TORONTO (Reuters) - The Canadian dollar was little changed against its U.S. counterpart on Thursday, unable to firm further above parity as concerns over Europe’s debt crisis offset encouraging U.S. jobs data and remarks viewed as bullish from Federal Reserve Chairman Ben Bernanke.
Market sentiment dipped after Greek debt talks were reported as difficult, heightening concerns that Athens would not be able to meet 14.5 billion euros ($19.1 billion) in bond redemptions due next month.
Bernanke’s testimony to Congress on Thursday partly assuaged investor fears of a messy Greek default after the Fed Chairman said he was seeing signs that some of the uncertainty dampening U.S. business investment, including European banking woes, might be waning.
Last week, Bernanke gave the U.S. economy a tonic by keeping the Fed’s ultra-low interest rate on hold until the end of 2014. On Thursday, U.S. data showed new jobless claims fell more than expected last week, restoring some confidence in the recovery.
The Canadian dollar finished at C$0.9996 to the U.S. currency, or US$1.0004, down slightly from Wednesday’s close at C$0.9991 to the U.S. dollar, or US$1.0009.
The currency has been unable to bridge a key technical level near its 200-day moving average at C$0.9961 to help it move higher.
“There’s a lot of resistance to a sharp move,” said Mark Chandler, head of Canadian fixed income and currency strategy at Royal Bank of Canada.
Chandler added that some of the pushback against a higher Canadian dollar would be in the form of profit-taking by foreign investors looking to sell their Canadian assets should the currency rise significantly.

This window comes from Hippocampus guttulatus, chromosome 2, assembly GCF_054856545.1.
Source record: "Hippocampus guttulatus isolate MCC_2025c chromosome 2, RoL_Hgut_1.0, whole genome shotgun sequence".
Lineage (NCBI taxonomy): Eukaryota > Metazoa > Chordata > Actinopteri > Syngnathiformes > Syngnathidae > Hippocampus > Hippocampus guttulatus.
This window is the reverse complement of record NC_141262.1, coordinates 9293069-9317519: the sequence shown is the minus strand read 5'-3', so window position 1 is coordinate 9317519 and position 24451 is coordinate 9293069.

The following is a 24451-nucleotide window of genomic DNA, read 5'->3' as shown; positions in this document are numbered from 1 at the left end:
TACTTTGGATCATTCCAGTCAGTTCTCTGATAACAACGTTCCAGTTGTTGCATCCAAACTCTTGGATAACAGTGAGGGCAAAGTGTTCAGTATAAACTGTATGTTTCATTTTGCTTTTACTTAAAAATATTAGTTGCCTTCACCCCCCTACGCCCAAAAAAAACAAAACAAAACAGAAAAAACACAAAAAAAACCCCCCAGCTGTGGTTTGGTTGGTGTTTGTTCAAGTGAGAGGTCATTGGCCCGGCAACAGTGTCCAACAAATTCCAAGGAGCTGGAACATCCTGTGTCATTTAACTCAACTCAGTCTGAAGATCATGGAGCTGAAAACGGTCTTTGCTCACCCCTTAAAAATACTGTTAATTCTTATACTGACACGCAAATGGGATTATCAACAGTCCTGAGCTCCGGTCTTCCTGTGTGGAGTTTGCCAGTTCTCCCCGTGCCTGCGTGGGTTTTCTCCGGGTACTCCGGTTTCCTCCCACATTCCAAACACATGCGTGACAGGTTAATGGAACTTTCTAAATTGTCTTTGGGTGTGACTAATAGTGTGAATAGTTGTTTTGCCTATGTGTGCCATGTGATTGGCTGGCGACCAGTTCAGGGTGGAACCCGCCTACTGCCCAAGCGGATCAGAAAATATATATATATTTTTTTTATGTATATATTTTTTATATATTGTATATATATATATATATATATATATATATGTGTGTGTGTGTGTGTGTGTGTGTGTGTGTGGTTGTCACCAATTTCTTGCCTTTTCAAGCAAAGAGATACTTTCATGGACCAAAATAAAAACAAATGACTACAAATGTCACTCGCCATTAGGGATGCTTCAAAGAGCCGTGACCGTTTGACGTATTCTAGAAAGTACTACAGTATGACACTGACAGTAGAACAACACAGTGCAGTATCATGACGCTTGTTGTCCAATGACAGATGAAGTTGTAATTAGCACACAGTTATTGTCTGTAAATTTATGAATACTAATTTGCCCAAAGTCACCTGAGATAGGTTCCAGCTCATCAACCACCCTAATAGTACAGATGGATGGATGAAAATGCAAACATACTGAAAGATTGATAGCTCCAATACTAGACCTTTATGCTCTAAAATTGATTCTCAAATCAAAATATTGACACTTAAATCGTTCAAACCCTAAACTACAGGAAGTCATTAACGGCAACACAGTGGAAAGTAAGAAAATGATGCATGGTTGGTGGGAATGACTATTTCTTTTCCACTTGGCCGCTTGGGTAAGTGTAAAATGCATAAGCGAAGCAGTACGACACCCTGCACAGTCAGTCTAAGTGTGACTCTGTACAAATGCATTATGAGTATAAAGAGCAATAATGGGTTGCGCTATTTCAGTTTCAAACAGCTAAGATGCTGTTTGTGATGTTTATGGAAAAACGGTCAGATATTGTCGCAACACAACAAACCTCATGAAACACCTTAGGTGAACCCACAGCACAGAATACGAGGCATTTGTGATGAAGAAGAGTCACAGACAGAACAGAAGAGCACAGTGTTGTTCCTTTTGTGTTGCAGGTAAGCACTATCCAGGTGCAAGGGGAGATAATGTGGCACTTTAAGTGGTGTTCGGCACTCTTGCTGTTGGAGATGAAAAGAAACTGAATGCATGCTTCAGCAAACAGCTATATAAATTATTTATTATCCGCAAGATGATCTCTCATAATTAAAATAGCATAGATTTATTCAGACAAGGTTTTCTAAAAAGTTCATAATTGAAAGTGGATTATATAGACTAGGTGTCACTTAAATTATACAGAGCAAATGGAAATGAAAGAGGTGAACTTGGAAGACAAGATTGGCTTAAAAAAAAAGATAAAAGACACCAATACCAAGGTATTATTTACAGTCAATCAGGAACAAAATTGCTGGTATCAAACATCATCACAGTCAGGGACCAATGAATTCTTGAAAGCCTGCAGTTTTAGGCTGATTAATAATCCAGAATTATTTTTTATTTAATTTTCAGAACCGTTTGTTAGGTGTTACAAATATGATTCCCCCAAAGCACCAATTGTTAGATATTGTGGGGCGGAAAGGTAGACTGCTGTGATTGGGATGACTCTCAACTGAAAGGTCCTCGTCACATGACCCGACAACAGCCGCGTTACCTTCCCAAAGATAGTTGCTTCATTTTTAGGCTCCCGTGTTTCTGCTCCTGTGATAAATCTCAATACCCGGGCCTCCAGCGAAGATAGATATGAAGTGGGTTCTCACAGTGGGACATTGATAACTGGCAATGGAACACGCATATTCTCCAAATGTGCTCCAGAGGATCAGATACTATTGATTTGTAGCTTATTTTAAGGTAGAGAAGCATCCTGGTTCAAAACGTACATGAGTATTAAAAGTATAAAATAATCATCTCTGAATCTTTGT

A deteriorating European scenario was seen as the main factor knocking the Canadian dollar below parity with the greenback over the next few months, a Reuters poll of foreign exchange strategists showed.
Median forecasts in the poll showed the currency at C$1.01 to the U.S. dollar, or 99.01 U.S. cents, in one and six months from now, before drawing even with the U.S. currency by the end of the year.
“If we get a collapse in the euro it’s going to have a hard time staying below parity,” said David Bradley, a director of foreign exchange trading at Scotia Capital.
Bradley predicted the Canadian dollar would drop over the next few months before rebounding to end the year around C$0.980 to the U.S. dollar.
Market watchers were looking ahead to Friday’s January unemployment numbers in Canada and the United States to further gauge the health of the North American economy.
In Canada, the median forecast is for the economy to have generated 23,100 net new jobs in January, up from 21,700 in December.
“We think there will be less firing than is seasonally normal from the holiday season, mostly because there was less hiring going into it,” said Chandler, who predicted 30,000 new jobs for Canada.
Government bond prices were mostly lower, with the two-year bond down three Canadian cents to yield 0.992 percent. The 10-year bond fell 35 Canadian cents to yield 1.944 percent.
Editing by Rob Wilson